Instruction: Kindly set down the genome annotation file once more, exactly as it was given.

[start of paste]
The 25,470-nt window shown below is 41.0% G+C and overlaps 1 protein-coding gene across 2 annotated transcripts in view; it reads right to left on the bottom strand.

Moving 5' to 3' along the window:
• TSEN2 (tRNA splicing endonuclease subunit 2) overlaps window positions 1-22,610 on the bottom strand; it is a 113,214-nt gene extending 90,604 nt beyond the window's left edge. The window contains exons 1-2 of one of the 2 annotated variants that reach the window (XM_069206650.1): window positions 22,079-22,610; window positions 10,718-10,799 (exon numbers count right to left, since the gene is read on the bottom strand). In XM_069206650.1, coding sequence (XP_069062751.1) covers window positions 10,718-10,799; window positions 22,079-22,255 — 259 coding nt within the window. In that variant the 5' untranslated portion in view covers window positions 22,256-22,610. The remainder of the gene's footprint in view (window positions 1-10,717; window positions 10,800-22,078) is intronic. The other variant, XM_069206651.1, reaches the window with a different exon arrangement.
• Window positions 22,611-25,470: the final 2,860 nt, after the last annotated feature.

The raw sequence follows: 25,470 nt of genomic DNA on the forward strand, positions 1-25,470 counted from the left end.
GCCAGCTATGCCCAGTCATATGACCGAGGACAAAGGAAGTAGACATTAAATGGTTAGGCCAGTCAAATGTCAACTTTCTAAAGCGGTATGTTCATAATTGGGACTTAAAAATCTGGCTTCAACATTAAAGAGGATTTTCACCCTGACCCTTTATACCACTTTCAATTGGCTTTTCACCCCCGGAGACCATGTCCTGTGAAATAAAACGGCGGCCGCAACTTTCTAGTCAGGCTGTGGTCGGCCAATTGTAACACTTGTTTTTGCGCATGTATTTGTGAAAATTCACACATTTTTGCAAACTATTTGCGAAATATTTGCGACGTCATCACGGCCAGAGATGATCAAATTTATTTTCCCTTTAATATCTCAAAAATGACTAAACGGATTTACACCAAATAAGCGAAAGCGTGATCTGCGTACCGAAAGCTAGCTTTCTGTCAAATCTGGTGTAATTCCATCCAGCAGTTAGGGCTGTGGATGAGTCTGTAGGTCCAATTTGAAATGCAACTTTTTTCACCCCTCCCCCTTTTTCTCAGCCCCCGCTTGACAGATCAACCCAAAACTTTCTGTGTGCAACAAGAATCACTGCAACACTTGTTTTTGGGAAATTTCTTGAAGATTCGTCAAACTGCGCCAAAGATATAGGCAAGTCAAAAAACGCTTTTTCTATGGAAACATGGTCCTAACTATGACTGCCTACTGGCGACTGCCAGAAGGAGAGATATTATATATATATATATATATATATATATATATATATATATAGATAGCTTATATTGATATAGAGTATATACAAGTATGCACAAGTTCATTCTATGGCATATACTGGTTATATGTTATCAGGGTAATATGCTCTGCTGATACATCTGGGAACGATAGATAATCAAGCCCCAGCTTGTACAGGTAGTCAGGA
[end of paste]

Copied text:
The 25,470-nt window shown below is 41.0% G+C and overlaps 1 protein-coding gene across 2 annotated transcripts in view; it reads right to left on the bottom strand.

Moving 5' to 3' along the window:
• TSEN2 (tRNA splicing endonuclease subunit 2) overlaps window positions 1-22,610 on the bottom strand; it is a 113,214-nt gene extending 90,604 nt beyond the window's left edge. The window contains exons 1-2 of one of the 2 annotated variants that reach the window (XM_069206650.1): window positions 22,079-22,610; window positions 10,718-10,799 (exon numbers count right to left, since the gene is read on the bottom strand). In XM_069206650.1, coding sequence (XP_069062751.1) covers window positions 10,718-10,799; window positions 22,079-22,255 — 259 coding nt within the window. In that variant the 5' untranslated portion in view covers window positions 22,256-22,610. The remainder of the gene's footprint in view (window positions 1-10,717; window positions 10,800-22,078) is intronic. The other variant, XM_069206651.1, reaches the window with a different exon arrangement.
• Window positions 22,611-25,470: the final 2,860 nt, after the last annotated feature.

The raw sequence follows: 25,470 nt of genomic DNA on the forward strand, positions 1-25,470 counted from the left end.
GCCAGCTATGCCCAGTCATATGACCGAGGACAAAGGAAGTAGACATTAAATGGTTAGGCCAGTCAAATGTCAACTTTCTAAAGCGGTATGTTCATAATTGGGACTTAAAAATCTGGCTTCAACATTAAAGAGGATTTTCACCCTGACCCTTTATACCACTTTCAATTGGCTTTTCACCCCCGGAGACCATGTCCTGTGAAATAAAACGGCGGCCGCAACTTTCTAGTCAGGCTGTGGTCGGCCAATTGTAACACTTGTTTTTGCGCATGTATTTGTGAAAATTCACACATTTTTGCAAACTATTTGCGAAATATTTGCGACGTCATCACGGCCAGAGATGATCAAATTTATTTTCCCTTTAATATCTCAAAAATGACTAAACGGATTTACACCAAATAAGCGAAAGCGTGATCTGCGTACCGAAAGCTAGCTTTCTGTCAAATCTGGTGTAATTCCATCCAGCAGTTAGGGCTGTGGATGAGTCTGTAGGTCCAATTTGAAATGCAACTTTTTTCACCCCTCCCCCTTTTTCTCAGCCCCCGCTTGACAGATCAACCCAAAACTTTCTGTGTGCAACAAGAATCACTGCAACACTTGTTTTTGGGAAATTTCTTGAAGATTCGTCAAACTGCGCCAAAGATATAGGCAAGTCAAAAAACGCTTTTTCTATGGAAACATGGTCCTAACTATGACTGCCTACTGGCGACTGCCAGAAGGAGAGATATTATATATATATATATATATATATATATATATATATATATAGATAGCTTATATTGATATAGAGTATATACAAGTATGCACAAGTTCATTCTATGGCATATACTGGTTATATGTTATCAGGGTAATATGCTCTGCTGATACATCTGGGAACGATAGATAATCAAGCCCCAGCTTGTACAGGTAGTCAGGA